"I'm just defending my family and the other Roma in this village," Istvan Horvath, 28, says. He's staying vigilant, unconvinced that the racist crime wave is over.
"We patrol until dawn," Horvath adds. "But if we see anything suspicious, we stay out longer."
Across Eastern Europe, the Roma population is increasing — and so is resentment as the economic downturn has worsened. The crisis has only sharpened old social tensions.
The government in Hungary predicts that the economy will contract by 6.7 percent this year. Unemployment is rising.
Just 10 blocks away from where Balogh was murdered, wheat and corn farmer Imre Madach says the slumping economy has worsened anti-Roma feelings.
Hungarian government figures show that less than one-quarter of Roma work legally in the country.
Madach says he doesn't condone violence and hate but accuses Roma of being lazy welfare cheats.
"Gypsies don't work but have eight or nine children, and then get all this money from the state to live on," Madach says. "And this state sucks the blood out of the Hungarian working people in high taxes to pay them. It's just not fair! So, of course this sharpens the social tensions."
Roma activists say the Hungarian extreme right-wing Jobbik or "better" party has recklessly stoked the anti-Roma climate. Jobbik is growing in popularity based in large part on an anti-Roma platform. Jobbik leaders regularly lash out at what they call "out of control Gypsy crime" and call for a cut to welfare benefits to the long-term unemployed.
"The motivation can only be racist, as all of the victims are Roma," says Jeno Kaltenbach with the European Roma Rights Center in Budapest. He says Jobbik's fierce anti-Roma rhetoric has contributed to the climate of hate and fear.
"Jobbik uses this [racist] language openly," Kaltenbach says. "It can justify such actions saying 'we are only protecting ourselves against Roma crime.' "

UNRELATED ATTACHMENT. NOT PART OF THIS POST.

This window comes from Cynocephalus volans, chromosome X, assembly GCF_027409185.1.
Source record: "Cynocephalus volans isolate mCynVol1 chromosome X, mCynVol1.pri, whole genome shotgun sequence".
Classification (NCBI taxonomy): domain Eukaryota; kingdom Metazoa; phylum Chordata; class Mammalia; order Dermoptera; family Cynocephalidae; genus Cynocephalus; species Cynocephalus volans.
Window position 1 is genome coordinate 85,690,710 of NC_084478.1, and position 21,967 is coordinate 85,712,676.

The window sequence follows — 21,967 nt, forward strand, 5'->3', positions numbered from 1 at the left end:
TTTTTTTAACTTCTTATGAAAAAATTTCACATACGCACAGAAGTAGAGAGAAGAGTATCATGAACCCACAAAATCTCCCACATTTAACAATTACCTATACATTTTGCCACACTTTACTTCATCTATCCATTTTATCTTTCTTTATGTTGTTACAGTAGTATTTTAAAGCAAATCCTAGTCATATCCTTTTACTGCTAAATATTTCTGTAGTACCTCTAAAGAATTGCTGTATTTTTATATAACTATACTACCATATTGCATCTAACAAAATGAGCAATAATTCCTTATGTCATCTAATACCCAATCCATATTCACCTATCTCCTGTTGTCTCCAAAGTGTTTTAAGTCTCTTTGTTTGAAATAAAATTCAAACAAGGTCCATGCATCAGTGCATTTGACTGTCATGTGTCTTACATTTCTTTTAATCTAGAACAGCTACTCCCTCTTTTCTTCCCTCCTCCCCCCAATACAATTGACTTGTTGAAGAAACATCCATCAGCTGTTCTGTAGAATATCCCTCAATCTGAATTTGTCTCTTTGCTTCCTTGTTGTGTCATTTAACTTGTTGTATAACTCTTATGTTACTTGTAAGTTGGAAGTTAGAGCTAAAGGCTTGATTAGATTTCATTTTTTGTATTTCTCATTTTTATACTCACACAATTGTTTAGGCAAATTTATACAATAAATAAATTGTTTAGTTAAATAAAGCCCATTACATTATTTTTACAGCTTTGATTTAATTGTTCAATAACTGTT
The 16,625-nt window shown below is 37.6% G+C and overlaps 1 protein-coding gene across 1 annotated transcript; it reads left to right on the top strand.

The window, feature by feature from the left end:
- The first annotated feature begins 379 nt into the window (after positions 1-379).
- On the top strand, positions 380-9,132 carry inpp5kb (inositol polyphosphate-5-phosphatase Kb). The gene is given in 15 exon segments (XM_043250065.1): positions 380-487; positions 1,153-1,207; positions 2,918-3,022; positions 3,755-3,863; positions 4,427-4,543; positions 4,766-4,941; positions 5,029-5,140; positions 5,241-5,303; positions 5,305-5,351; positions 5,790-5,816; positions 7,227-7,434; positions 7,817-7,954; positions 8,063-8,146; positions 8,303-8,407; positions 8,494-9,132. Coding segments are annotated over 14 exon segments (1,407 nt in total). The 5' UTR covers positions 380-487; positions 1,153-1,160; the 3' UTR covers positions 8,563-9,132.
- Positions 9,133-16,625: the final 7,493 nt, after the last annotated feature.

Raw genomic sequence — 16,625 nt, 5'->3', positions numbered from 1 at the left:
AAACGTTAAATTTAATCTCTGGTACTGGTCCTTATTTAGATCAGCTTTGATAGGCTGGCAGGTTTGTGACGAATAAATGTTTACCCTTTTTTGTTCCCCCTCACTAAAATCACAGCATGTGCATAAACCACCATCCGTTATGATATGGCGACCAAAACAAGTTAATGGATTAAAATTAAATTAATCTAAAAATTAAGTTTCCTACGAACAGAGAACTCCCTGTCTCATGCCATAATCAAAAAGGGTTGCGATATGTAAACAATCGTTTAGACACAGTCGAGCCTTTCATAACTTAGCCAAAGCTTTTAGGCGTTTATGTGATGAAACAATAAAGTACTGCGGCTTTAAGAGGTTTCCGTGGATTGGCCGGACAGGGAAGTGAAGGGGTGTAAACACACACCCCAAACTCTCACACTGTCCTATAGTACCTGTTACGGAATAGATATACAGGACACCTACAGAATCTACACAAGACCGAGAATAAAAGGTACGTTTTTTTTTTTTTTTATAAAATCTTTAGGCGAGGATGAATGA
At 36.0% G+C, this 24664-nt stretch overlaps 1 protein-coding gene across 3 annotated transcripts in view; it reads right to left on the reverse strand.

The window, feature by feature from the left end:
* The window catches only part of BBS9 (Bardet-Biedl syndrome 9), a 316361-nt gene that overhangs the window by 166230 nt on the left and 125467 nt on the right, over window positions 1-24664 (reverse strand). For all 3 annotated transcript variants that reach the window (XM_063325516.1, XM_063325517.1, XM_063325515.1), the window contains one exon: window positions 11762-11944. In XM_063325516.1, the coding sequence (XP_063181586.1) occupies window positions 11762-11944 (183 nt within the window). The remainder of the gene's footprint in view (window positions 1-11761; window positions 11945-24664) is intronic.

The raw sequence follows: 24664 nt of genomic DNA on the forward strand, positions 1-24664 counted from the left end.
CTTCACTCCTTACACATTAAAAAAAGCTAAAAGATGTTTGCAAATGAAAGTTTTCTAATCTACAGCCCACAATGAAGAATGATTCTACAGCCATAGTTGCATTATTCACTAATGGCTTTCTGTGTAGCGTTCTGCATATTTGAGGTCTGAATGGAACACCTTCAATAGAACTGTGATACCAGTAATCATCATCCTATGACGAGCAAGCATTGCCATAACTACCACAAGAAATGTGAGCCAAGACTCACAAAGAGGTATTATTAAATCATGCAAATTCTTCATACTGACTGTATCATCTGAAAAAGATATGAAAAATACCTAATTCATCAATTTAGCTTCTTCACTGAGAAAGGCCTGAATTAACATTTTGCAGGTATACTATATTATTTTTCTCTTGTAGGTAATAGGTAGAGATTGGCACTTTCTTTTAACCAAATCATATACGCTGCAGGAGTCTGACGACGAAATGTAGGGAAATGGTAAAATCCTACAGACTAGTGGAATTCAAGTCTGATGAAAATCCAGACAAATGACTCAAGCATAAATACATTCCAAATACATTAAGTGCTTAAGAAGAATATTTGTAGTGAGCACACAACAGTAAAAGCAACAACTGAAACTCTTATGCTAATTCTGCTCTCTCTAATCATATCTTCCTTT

Asked about the anti-Roma attacks, Jobbik spokesman Zsolt Varkonyi points to an attack nearly three years ago in which a mob of Roma attacked and killed a Hungarian man after a traffic altercation. Varkonyi denies that Jobbik's paramilitary wing, the volunteer Hungarian Guard, has anything to do with the recent wave of anti-Roma violence.
Instead, he blames shadowy foreign secret agents trying to discredit Hungary.
"These killings were done so professionally, that it could not be the guy next-door," Varkonyi says. "The members of the Hungarian Guard are the guys from next-door. The professionalism is a sign that it is a secret service. We suspect people in the Slovak Secret Service."
A Hungarian police official says there is no evidence that Slovakian secret agents are behind the anti-Roma violence.
The extreme right-wing party accuses Jews of buying up land across rural Hungary and believes so-called Gypsy crime is the top problem in the country.
Recent polls show between 15 and 18 percent of Hungarians support the party. If those numbers hold through elections next spring, Jobbik is poised to become the third most powerful political party in Hungary.